3. document and train its workforce on its Privacy Rule policies and procedures.

Under the terms of the resolution agreement (a copy of which can be found here), CPP is required to pay HHS $125,000 and agree to a corrective action plan (“CAP”). CPP will not be required to admit wrongdoing under the terms of the resolution agreement. Under the CAP, CPP is required to develop written policies and procedures to comply with HIPAA, provide those policies and procedures to HHS by May 22, 2015, and implement said procedures within 30 days of receiving HHS’ final approval.  CPP is also required to produce an implementation report as well as annual reports for the next two years.

“Regardless of size, organizations cannot abandon protected health information or dispose of it in dumpsters or other containers that are accessible by the public or other unauthorized persons,” said OCR Director Jocelyn Samuels. “Even in our increasingly electronic world, it is critical that policies and procedures be in place for secure disposal of patient information, whether that information is in electronic form or on paper.”

While not as easily transferable as its digital counterpart, the information in paper-based medical records remains extremely lucrative in the black market. It has been estimated that your medical data can fetch as much as 10 times the value of your credit card number. Understandably, health care providers and others covered by HIPAA will face increasing scrutiny given this lucrative black market as well as the recent high profile breaches at various health insurance companies across the United States. Notwithstanding a recent delay, OCR is planning to conduct a new round of audits to prevent the situations discussed above. “We are committed to implementing a robust audit program,” Samuels said. ” I can’t promise you the specific date, but it’s happening.” As OCR readies its Phase II audit program, regulated entities can be assured that NBC news and others, will be watching for evidence of non-compliance.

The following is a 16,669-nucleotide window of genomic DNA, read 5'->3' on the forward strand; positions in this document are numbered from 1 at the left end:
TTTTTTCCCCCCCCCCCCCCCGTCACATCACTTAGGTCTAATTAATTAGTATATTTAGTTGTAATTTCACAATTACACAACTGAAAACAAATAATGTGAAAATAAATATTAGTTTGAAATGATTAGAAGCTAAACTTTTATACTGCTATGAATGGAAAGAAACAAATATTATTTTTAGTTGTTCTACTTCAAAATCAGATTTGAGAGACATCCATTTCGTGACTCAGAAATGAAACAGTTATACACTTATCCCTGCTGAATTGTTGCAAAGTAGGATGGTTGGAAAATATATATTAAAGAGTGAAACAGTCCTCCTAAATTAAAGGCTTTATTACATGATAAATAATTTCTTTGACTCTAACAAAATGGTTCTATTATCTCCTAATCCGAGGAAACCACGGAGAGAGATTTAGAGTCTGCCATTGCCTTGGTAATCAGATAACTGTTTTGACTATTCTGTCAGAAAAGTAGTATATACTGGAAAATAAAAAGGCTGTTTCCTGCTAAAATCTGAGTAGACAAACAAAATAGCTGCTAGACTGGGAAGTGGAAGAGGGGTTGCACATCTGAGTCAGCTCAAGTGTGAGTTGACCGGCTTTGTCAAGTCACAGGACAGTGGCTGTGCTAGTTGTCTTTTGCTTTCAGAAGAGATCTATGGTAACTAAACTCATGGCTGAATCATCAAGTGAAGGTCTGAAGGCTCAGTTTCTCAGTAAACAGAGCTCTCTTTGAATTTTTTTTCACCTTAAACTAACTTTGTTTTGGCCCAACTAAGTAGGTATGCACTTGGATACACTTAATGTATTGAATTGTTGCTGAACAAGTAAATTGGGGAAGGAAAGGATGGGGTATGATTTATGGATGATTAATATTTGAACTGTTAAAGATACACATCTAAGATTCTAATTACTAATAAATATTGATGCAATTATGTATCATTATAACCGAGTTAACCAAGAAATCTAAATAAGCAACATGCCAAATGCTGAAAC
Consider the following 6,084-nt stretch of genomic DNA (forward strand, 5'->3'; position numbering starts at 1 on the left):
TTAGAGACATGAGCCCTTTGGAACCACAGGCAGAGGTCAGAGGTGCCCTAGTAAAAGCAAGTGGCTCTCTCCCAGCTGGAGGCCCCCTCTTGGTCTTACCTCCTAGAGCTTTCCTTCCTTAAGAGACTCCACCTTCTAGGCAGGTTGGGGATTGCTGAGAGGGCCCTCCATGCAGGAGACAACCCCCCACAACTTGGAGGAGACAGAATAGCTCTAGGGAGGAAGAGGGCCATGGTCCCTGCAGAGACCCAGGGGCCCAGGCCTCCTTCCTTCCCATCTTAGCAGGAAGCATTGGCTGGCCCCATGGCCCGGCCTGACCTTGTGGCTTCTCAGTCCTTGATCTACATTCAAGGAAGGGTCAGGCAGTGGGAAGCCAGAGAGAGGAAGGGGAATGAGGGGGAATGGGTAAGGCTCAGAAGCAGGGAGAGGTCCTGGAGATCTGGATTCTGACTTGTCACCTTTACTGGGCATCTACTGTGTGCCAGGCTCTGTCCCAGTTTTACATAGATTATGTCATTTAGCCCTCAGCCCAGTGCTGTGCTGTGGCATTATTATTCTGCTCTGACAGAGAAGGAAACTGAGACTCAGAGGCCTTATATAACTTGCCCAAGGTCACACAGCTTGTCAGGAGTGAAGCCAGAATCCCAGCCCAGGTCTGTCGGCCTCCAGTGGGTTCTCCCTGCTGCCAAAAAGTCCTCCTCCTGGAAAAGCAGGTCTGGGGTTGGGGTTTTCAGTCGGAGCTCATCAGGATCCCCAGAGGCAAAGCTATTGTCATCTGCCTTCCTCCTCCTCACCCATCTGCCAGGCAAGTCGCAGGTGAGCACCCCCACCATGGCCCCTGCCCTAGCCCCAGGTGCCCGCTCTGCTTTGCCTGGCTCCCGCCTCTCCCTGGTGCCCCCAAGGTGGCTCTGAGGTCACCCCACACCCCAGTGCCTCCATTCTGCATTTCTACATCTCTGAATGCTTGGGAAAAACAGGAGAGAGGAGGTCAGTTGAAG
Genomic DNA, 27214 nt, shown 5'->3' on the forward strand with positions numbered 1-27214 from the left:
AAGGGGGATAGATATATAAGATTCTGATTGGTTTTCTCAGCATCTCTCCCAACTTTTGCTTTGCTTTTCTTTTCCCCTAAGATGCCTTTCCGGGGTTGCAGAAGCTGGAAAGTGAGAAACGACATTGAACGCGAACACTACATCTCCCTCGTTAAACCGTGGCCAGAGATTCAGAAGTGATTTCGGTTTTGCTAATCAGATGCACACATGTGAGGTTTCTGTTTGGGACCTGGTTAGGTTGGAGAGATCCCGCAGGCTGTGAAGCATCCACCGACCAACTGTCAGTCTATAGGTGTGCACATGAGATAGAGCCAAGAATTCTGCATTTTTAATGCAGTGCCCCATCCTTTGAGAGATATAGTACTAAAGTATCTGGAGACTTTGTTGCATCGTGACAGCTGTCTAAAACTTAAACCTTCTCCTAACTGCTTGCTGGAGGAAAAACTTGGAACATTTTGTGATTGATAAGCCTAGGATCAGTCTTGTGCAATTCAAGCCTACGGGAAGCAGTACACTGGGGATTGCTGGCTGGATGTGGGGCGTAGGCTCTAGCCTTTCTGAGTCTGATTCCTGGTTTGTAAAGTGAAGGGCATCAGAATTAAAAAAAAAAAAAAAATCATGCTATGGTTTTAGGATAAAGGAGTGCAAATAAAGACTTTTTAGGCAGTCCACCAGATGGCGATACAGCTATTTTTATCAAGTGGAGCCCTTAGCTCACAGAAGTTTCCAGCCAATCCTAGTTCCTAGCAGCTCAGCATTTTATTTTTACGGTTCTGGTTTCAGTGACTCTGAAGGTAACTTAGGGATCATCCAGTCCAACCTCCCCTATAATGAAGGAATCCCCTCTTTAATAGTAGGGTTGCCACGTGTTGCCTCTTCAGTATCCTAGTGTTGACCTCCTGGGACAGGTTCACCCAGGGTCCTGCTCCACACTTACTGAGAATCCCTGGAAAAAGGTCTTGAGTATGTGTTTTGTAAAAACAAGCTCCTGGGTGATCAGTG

Written by: Samantha P. Kingsbury

On Wednesday January 28th, my colleague Dianne Bourque (a member in Mintz Levin’s Health Law practice), will be presenting a webinar on how to survive a HIPAA audit.  As luck would have it, January 28th is also international Data Privacy Day.

With the New Year in full swing, the HHS Office of Civil Rights (“OCR”) is resuming its random audit program to assess compliance with HIPAA privacy, security and breach notification rules.  While Phase I of the OCR audit program involved on-site visits, OCR will conduct Phase II audits by performing desk review of documentation.  Findings during a Phase II audit can lead to enforcement and failure to comply can lead to the imposition of civil monetary penalties.